·         Death Discharge:  Your family is not responsible for paying your student loans after you die.  Your family should send a certified copy of the death certificate to the student loan company.

·         Job Related Discharges:  There are also discharges for certain occupations, such as “public service employment,” that may be available to you depending on what kind of work you do and where you are employed.  Often these programs do require that you make payments based upon your income for a certain number of years before the student loan debt is forgiven.

 

3.         Is bankruptcy an option for you?  Student loans are generally not dischargeable in bankruptcy.  However, rarely, you may be able to discharge your student loans if you are unable to maintain a basic standard of living for reasons beyond your control, there is little expectation your situation will improve, and you have made reasonable attempts to work with your lenders.

 

4.         Can you temporarily postpone your payments?  If you cannot discharge your student loans but are unable to make payments, you should ask your lender if you are eligible for a deferment or a forbearance until your financial situation improves.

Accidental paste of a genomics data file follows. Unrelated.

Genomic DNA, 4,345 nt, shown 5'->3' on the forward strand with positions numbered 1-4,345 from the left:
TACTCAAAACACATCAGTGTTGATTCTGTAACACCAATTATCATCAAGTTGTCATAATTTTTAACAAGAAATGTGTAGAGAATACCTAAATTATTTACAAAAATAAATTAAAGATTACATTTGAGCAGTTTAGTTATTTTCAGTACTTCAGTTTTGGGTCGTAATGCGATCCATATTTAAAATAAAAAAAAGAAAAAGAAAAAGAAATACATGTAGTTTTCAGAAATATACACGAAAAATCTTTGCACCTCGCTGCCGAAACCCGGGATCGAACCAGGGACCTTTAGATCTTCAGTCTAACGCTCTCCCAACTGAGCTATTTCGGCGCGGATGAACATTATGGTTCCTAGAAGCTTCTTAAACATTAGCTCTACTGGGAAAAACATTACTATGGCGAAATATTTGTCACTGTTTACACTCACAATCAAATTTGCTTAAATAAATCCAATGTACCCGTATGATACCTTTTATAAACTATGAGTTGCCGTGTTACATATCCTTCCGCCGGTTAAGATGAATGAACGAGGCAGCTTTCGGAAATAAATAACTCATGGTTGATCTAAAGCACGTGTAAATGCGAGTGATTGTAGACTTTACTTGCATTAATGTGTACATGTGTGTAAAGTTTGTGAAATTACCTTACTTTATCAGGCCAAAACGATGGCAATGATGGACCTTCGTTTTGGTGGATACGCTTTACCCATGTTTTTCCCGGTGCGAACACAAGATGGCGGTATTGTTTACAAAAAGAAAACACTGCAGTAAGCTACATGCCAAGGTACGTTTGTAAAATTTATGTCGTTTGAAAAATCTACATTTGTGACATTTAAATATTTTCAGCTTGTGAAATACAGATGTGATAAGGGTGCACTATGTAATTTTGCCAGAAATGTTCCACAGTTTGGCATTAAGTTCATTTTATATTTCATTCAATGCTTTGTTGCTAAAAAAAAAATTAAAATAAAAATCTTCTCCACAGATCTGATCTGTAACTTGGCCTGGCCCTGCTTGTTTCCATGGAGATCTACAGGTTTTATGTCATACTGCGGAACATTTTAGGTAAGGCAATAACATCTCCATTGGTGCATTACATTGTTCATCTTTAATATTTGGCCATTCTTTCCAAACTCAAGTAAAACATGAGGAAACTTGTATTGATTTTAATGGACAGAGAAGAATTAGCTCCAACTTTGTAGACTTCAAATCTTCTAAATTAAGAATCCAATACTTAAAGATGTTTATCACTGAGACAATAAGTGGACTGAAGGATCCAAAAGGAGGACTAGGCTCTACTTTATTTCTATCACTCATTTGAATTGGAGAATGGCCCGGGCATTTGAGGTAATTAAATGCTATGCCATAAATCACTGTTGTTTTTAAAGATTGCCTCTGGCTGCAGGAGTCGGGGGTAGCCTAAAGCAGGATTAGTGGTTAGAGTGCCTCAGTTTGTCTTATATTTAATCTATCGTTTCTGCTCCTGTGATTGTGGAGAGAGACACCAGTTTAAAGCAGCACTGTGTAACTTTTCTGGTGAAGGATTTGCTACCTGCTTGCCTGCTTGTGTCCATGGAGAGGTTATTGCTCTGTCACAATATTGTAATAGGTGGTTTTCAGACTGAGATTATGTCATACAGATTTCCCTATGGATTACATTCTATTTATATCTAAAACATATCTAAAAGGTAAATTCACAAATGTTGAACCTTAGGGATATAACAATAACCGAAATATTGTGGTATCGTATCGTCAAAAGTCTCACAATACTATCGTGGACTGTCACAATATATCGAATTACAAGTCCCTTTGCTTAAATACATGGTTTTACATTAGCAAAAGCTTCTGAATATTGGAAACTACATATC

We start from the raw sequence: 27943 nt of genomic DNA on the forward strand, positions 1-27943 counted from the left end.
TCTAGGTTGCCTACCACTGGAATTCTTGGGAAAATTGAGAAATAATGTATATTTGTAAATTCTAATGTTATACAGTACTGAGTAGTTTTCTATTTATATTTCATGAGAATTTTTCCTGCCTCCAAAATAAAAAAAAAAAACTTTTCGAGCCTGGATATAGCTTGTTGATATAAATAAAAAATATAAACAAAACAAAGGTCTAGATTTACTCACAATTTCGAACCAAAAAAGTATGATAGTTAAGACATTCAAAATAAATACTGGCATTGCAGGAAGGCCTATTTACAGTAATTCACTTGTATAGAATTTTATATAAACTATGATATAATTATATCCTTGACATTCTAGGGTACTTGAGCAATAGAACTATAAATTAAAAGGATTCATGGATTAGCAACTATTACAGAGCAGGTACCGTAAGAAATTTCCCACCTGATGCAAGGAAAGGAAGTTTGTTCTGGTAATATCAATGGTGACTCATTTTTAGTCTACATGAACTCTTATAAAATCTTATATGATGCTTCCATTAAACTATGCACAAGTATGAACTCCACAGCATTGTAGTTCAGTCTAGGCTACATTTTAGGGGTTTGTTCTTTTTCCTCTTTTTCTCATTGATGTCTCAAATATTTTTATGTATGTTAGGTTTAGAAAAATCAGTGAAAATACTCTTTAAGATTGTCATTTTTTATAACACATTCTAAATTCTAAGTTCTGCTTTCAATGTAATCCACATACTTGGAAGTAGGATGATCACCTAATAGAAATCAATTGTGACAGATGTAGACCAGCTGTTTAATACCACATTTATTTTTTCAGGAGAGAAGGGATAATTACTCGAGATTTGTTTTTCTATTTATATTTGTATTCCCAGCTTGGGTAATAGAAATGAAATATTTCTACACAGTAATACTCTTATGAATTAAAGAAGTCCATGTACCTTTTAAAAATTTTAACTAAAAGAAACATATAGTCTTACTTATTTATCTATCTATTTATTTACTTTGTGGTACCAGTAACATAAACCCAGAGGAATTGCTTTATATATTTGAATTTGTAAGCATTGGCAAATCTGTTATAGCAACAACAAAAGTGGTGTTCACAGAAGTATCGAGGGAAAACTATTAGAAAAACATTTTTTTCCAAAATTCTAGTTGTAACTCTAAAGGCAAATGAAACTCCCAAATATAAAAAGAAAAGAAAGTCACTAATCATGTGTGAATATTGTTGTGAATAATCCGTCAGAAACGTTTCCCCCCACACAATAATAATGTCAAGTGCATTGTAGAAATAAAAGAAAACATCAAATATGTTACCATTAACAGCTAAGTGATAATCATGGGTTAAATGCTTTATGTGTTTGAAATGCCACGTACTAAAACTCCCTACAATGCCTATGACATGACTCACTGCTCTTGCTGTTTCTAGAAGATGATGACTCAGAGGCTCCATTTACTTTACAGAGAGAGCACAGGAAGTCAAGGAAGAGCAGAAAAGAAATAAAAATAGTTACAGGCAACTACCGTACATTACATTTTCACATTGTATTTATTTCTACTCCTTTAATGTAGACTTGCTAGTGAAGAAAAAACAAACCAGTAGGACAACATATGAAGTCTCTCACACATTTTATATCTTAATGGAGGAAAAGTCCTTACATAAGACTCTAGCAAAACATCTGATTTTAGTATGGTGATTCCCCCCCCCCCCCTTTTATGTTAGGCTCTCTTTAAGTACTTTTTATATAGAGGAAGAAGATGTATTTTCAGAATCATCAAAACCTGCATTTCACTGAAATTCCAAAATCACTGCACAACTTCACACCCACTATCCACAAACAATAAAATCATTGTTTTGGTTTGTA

5.         Can you set up an affordable monthly payment?  Many lenders will work with you to set up a more affordable payment if you communicate with them.  You can also consolidate your student loans into one loan, although it is generally not recommended to consolidate your Federal/Government student loans into private loans because you will lose many valuable repayment options.  Federal/government student loan lenders have options available such as the income based repayment plan which looks at your income to determine an affordable payment amount (and may result in any remaining balance being forgiven if you comply with the payment plan; however, please note that the discharge of your student loans may result in tax consequences and you should seek the assistance of a qualified tax professional).

 

In order to take advantage of some payment plans you have to be current on your payments; if you are not current you may need go through a plan to rehabilitate your current loan or consolidate your student loans into a new loan in order to then move forward with an affordable payment plan.  For more information, see http://www.studentloanborrowerassistance.org/collections/federal-loans/getting-out-of-default-federal/.

 

6.         What if they are trying to collect money from you, such as by garnishing your wages or taking you to court?  Federal/government student loans can take money from you—such as garnishing your wages, Social Security payments, or federal income tax returns—without a court order.  However, you can request a hearing and ask that the collection be reduced or stopped.  Private student loans must sue you before they can take anything from you, such as garnishing your wages.  Be sure to promptly respond to all court notices and talk to an attorney regarding whether you have any defenses to a lawsuit.

 

Remember:  Free assistance may be available or you can apply for these options on your own.  Beware of businesses who offer to assist you with the student loans but want you to pay substantial fees in advance.